The weather was sunny and warm with cloud in the morning that cleared off by noon. Circus 297: S/L Magwood led the Wing as high Cover to 12 Bostons bombing Poix. Rendezvous was made at Bexhill on the deck and the French coast was crossed at Le Touquet. Good Bombing results were seen with bursts coming up from dispersed buildings and alongside the runway. All of the bombers were seen in and out safely. Enemy reaction was first seen around Senaipoint after the bombing, with between six and eight e/as coming in fairly close. Between 30 and 40 e/a were seen, mostly 109s, and all some distance below at around 17,000 feet. F/L MacDonald, leading blue Section, climbed to cover Red Section which had turned port to attack two 190s. At this time, he saw two 109s below his starboard wing and he dived onto the rear one giving a short burst of cannon from 200 yards or less. Strikes were seen on the engine, cockpit and fuselage before the e/a was seen falling to pieces with both wings crumpling. F/L MacDonald claims this e/a as destroyed. F/L MacDonald then attacked a 109 from 300 to 400 yards, seeing strikes on the port wing tip. F/O MacKay saw further damage before the e/a rolled off to port and down. F/L MacDonald claims this e/a as damaged. At this point, F/L L.B. Madden, Blue 2, who was on his first sortie, dove down, apparently after the damaged 109. He was called back by his Flight Commander, F/L MacDonald, but made no reply. The rest of the Section orbited the spot briefly but were forced to take evasive action from further attacks. No more was seen or heard from F/L L.B. Madden. P/O Aitken and P/O Lane, Yellow 3 and 4, were split up from the rest of their Section on attacking two pairs of 109s which were alone. Shortly after this, 12 109s, flying in our Spitfire formation, attacked P/O Lane and P/O Aitken. They evaded them by turning and climbing rapidly. Then one 109 and four 190s, flying in star formation, suddenly attacked from port and behind. P/O Aitken broke to port and into them while P/O Lane evidently broke to starboard. This was the last time P/O W.T. Lane was seen or heard of. One e/a destroyed and one damaged for the loss of two pilots. Up at 1615 hours and down at 1755 hours. The Sections were as follows:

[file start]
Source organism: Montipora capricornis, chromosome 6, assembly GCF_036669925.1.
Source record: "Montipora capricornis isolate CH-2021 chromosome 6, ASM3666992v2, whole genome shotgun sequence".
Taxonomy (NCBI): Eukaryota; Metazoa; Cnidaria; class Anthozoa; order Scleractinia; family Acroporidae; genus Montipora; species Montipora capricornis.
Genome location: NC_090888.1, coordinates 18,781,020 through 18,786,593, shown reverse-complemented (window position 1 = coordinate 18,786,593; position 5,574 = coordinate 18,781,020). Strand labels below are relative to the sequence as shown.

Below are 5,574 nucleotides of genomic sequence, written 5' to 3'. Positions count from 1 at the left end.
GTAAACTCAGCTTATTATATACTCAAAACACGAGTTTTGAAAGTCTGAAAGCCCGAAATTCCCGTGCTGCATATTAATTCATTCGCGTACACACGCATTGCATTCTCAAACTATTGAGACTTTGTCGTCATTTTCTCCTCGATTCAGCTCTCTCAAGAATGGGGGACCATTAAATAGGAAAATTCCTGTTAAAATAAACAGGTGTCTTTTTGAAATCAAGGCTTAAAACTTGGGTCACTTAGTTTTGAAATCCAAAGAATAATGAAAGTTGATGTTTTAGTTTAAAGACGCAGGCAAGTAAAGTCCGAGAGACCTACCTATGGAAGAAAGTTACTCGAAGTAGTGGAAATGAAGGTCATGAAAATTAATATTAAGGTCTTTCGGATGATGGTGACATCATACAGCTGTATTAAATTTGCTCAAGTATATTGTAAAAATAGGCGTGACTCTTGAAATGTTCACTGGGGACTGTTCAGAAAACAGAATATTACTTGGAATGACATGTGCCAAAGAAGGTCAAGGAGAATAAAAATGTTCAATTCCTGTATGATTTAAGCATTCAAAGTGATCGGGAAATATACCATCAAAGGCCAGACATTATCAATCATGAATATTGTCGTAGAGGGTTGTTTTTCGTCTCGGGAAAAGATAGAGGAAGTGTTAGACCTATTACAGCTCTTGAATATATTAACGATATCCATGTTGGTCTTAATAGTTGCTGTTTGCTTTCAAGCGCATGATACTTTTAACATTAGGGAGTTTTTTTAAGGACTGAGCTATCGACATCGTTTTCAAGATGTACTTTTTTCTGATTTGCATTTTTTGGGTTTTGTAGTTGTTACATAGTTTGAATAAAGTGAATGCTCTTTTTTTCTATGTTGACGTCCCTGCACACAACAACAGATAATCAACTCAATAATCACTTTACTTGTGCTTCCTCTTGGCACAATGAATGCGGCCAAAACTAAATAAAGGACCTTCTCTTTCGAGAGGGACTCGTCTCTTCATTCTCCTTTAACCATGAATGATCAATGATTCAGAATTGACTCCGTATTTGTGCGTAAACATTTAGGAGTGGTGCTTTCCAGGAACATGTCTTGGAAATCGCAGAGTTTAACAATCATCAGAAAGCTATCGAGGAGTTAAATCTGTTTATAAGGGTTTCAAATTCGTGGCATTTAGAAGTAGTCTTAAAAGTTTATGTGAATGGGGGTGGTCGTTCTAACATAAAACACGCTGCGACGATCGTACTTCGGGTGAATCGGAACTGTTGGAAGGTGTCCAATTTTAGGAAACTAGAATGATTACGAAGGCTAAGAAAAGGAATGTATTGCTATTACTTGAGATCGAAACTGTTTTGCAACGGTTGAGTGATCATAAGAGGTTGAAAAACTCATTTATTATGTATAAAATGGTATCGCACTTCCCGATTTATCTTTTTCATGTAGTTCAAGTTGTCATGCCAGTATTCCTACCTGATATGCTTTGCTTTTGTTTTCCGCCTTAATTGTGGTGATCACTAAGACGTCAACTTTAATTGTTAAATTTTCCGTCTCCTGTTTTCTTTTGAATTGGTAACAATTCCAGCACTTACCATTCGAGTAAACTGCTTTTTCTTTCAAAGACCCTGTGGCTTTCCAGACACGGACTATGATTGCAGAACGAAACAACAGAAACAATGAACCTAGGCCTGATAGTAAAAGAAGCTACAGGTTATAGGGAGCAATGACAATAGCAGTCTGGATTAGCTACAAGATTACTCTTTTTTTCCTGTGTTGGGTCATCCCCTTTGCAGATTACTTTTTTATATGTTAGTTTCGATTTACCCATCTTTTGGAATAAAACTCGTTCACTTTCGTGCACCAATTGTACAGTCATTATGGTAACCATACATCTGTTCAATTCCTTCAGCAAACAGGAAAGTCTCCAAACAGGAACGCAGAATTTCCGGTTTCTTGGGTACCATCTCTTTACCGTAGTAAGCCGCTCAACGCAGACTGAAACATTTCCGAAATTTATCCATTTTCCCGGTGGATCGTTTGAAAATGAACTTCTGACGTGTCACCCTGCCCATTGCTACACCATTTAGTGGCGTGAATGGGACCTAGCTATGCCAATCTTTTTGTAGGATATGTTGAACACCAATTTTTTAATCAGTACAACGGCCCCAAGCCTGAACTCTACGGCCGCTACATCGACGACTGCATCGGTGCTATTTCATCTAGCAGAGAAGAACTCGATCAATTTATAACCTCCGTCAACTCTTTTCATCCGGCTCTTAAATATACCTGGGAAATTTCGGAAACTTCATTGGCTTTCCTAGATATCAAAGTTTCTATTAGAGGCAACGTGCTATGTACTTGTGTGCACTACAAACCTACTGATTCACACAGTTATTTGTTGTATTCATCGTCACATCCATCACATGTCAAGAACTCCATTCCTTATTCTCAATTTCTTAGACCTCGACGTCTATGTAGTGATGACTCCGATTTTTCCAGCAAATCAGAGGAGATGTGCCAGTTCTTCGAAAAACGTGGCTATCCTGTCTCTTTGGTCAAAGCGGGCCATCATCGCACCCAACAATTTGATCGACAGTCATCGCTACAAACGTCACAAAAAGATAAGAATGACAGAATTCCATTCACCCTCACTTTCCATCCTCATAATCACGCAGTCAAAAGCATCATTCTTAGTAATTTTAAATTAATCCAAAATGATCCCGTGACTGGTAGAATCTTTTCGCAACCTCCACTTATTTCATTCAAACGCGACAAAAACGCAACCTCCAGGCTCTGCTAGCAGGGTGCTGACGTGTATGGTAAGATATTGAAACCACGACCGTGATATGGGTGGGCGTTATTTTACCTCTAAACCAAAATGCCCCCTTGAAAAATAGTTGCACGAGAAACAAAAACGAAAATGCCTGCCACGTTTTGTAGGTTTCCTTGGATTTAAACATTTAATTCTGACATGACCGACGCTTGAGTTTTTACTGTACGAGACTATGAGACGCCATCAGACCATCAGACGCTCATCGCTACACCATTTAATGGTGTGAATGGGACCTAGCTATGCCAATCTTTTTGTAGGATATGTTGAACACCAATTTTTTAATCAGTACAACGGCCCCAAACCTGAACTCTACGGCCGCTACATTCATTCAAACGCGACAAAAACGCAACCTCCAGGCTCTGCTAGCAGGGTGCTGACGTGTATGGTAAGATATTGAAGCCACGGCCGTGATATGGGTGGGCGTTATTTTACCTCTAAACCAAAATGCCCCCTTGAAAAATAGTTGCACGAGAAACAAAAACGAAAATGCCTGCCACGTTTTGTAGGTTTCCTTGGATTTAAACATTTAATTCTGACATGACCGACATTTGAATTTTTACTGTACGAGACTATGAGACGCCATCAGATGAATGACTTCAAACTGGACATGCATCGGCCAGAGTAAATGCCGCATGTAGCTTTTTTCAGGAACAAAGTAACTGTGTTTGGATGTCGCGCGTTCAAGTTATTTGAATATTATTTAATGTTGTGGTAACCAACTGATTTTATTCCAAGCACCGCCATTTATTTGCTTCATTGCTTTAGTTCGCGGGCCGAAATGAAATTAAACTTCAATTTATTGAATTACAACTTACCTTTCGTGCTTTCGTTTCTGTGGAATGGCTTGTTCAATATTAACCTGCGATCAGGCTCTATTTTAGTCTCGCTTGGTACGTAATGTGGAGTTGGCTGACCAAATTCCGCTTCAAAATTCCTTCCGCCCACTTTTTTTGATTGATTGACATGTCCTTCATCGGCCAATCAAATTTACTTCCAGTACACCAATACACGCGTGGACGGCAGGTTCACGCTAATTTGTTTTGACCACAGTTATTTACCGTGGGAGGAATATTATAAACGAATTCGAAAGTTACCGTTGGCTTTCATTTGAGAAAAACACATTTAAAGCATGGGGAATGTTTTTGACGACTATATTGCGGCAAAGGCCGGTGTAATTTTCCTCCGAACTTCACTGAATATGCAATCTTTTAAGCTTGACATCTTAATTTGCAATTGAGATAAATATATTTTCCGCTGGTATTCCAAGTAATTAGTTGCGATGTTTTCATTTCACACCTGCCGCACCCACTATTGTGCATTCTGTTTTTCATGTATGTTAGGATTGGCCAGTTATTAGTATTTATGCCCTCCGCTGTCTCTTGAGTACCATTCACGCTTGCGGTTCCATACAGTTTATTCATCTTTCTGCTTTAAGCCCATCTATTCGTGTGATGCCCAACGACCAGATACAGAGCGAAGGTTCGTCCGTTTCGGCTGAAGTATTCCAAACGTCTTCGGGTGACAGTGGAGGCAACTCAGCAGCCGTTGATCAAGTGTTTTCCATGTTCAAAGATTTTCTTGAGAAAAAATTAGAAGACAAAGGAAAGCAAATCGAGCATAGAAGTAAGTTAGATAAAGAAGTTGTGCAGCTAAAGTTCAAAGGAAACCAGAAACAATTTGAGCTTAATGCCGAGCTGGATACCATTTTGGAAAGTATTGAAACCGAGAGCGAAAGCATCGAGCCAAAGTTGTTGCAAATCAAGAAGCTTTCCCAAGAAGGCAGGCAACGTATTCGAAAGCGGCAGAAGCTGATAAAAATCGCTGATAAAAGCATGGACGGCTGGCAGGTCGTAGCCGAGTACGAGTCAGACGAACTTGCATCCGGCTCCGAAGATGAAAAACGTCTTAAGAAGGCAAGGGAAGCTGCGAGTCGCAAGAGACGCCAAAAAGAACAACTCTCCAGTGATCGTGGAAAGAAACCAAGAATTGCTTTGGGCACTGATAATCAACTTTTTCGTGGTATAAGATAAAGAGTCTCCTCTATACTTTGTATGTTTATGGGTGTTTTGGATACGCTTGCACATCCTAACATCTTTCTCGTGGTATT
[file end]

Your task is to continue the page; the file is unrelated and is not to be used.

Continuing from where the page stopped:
Blue Section Red Section Yellow Section
F/L MacDonald S/L Magwood F/L Godefroy
F/L Madden F/O Brannagan F/S Shouldice
F/O MacKay F/L McNair F/O Aitken
P/O McWilliams F/O Conrad P/O Lane

Considerable heavy flak was thrown up over the target area, evidently aimed off to one side of 403 Squadron. A considerable amount of non-operational flying was carried out and other operational sortie and scramble were done. The Squadron was visited by W/C L.S. Ford, DFC & Bar, F/O Hingle and S/L Thompson (RCAF HQ). S/L L.V. Chadburn was posted to 402 Squadron to lead the Squadron, replacing S/L Bud Malloy DFC. LAC Roberts (Hosp/Asst) arrived from 3 PRC Bournemouth. P/O W.T. Lane’s brother, Gordon (RCE) was here when Willie took-off. It was rather hard to have to tell him that Willie was missing.